How to Profit from the Lifecycle of Safety Recalls

Best practices for managing recalls before, during and after the sale.

Due to supply-chain issues, it looks like there will continue to be limited motorcycle supply for the next year or so. If things stay the same, supply (low) and demand (high), profitability per bike sold will continue.

But what if it doesn’t?

The party-crashers could be interest rates and consumer exhaustion. With the “Fed” looking to boost rates quite a bit this year and with consumers who can pay over MSRP starting to thin out, where will dealers’ profit margins come from then?

Just as having a line of credit helps a company manage potential upside (to grow your company) and downside (to manage cash flow, if needed), managing safety recalls — in good times and bad — is just good business.

What Do Best-Practice Dealers Do?

Best-practices dealerships know that by managing safety recalls, they can profit during the entire vehicle’s entire lifecycle.

At Acquisition (Before)

Imagine that upon trade-in or at auction, you could know — with certainty — that an otherwise-clean, low-mileage motorcycle has an open safety recall? If there’s a remedy and it’s in-brand, that is a profit opportunity. If it has no remedy and is off-brand, that is a profit-reduction “opportunity.”

Your liability will increase dramatically when you purchase someone else’s problem — especially if you don’t know it when you’re making a buying decision.

If you don’t have that information at your fingertips, then you are buying blind.

Now, imagine that the vehicle is off-brand and has a safety recall under a Stop Sale order. If you’re in Tennessee or Pennsylvania (or a state with a law that’s headed that way), you will be unable to sell it.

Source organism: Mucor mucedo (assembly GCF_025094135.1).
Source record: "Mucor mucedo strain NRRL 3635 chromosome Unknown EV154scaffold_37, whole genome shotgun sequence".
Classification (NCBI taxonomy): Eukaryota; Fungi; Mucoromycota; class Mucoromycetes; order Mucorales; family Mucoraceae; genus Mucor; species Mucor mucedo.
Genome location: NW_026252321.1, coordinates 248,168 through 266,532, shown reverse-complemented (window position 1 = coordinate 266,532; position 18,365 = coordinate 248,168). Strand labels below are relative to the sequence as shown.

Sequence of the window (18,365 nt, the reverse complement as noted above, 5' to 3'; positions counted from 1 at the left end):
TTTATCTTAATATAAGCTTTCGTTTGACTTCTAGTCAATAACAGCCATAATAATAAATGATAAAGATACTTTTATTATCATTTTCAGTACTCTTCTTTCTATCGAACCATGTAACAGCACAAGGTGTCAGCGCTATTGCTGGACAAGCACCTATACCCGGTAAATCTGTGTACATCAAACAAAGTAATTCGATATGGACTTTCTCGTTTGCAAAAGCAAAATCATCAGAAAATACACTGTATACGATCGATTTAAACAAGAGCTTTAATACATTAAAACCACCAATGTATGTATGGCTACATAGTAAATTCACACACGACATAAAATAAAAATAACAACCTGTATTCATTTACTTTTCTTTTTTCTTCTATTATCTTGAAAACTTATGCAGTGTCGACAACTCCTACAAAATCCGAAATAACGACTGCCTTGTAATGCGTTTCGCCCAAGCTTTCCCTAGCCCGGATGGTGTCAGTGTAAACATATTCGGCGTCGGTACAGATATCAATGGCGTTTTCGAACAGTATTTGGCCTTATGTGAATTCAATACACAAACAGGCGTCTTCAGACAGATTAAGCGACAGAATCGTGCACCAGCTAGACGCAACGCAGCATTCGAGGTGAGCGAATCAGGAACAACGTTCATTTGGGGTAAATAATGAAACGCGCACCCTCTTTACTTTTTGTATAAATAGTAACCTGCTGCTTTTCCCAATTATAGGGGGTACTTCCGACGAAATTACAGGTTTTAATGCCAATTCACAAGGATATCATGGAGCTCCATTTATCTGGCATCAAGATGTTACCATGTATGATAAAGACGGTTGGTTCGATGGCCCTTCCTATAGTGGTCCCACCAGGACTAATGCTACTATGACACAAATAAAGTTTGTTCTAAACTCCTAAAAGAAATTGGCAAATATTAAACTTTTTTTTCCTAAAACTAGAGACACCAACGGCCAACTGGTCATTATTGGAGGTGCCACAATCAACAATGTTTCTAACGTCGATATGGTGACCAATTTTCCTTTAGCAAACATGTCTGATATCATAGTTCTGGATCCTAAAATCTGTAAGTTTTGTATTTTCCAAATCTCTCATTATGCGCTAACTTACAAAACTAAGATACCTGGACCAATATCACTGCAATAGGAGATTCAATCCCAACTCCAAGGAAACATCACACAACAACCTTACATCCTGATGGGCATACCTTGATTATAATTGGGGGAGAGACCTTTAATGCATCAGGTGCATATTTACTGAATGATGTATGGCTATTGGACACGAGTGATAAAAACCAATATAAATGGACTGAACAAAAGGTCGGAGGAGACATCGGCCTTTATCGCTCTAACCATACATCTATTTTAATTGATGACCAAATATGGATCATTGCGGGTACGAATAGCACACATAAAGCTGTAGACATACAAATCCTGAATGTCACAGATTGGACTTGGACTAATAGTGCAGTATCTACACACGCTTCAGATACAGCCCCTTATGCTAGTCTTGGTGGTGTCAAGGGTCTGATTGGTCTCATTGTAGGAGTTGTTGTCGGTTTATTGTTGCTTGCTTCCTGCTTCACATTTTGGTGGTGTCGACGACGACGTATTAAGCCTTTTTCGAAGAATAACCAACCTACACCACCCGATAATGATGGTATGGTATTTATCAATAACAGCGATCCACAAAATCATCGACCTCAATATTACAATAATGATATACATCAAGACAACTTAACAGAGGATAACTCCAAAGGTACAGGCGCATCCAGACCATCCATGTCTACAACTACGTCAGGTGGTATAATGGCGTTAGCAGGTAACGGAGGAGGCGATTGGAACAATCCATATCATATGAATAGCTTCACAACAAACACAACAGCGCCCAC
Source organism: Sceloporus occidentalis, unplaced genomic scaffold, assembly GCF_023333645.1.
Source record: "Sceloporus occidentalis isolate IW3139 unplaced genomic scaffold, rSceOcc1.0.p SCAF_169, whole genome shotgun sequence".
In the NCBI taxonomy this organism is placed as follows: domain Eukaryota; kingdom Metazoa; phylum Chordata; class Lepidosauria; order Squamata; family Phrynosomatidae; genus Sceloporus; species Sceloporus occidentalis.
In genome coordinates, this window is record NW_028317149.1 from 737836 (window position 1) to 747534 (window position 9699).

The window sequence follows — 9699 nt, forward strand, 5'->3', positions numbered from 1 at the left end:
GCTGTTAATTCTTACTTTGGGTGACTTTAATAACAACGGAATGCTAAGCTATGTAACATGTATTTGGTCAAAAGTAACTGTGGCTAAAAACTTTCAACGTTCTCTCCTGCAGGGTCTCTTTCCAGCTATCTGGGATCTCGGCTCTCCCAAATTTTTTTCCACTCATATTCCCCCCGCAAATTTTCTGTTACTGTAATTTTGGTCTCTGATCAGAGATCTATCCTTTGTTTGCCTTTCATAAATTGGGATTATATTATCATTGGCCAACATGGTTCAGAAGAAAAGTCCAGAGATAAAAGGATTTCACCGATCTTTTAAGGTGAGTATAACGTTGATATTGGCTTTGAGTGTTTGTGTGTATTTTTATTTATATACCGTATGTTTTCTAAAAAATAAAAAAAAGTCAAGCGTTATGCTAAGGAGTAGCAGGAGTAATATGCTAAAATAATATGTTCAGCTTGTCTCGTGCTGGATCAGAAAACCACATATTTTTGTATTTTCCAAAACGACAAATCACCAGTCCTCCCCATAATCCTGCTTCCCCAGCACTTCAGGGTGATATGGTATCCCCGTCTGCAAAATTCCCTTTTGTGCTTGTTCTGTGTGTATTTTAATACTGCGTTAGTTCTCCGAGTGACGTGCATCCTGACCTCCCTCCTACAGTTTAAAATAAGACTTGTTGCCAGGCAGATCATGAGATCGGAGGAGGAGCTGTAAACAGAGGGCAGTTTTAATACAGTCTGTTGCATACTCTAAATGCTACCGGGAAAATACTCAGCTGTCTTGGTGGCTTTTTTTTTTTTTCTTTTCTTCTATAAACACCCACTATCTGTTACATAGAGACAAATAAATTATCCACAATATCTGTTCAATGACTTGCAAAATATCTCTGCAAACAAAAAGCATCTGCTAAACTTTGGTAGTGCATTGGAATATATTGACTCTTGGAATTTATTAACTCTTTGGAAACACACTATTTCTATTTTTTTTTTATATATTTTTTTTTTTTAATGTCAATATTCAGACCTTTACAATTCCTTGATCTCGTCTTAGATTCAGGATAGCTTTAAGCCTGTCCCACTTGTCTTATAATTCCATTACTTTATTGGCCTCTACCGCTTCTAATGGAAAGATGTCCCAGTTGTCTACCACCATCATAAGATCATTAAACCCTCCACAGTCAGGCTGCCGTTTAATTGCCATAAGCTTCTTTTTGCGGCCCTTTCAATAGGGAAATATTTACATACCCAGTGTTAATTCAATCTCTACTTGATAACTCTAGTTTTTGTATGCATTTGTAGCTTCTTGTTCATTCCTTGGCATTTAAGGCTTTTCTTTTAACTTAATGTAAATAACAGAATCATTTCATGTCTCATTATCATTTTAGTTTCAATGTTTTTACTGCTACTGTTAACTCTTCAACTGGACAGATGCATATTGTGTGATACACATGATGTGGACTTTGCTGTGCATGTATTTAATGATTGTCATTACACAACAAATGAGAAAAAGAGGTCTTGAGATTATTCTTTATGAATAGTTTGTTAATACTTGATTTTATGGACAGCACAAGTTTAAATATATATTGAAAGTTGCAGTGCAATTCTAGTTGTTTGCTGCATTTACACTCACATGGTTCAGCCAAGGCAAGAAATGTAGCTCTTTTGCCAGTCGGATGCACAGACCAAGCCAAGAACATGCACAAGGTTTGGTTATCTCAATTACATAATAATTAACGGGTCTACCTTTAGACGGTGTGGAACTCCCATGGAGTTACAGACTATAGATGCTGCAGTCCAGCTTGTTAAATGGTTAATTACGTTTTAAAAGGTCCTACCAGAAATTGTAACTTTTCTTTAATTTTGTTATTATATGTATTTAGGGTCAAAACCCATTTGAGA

If the recall has a remedy (and parts available) and is in-brand, knowing the warranty reimbursement opportunities provides better buying knowledge.

While in Inventory (During)

For dealers who own bikes, there are many financial impacts due to safety recalls, both positive and negative. And, there are additional profit opportunities to be found by automating a “find recalls” service. The most obvious is the additional warranty reimbursement from “found” recalls.

However, there are more impacts to be considered when weighing a decision about whether to automate recall management or not. Just some of these potential impacts are:

  • Costs and time lost trying to manage recalls manually
  • Service bay inefficiencies
  • Lost sales due to not knowing until retailing vehicle
  • Additional warranty reimbursement
  • Holding costs: vehicles with and without remedy
  • Holding costs: in-brand and off-brand vehicles
  • Holding costs: vehicles with Stop Sale recalls
  • Acquisition costs.

Managing this information manually delays repairs and can cut into your profits.

After Sale (After)

“There’s money in the VINs!” Setting up a weekly report where you can continually monitor your customers’ bikes for safety recalls can provide you a steady stream of profit possibilities. If you think of these vehicles as your “sold inventory,” then you can implement a similar process to entice your customers to return.

With defection to independent repair shops, bringing back your customers not only increases your customer service index/custom experience (CSI/CX) scores, but your customers may be enticed to come in more regularly, since you are taking such great care by watching out for them.

If you are relying on manual processes, you will undoubtedly miss these opportunities — in addition to increasing in your liability. You may want to think of it as insurance that pays for itself. How else can you accomplish that?

Mark Paul is the president and CEO of AutoAp Inc. and the author of “Safety Recalls: Think You’re Covered?” For more information about safety recalls, visit www.autoap.com and www.profitfromrecalls.com.

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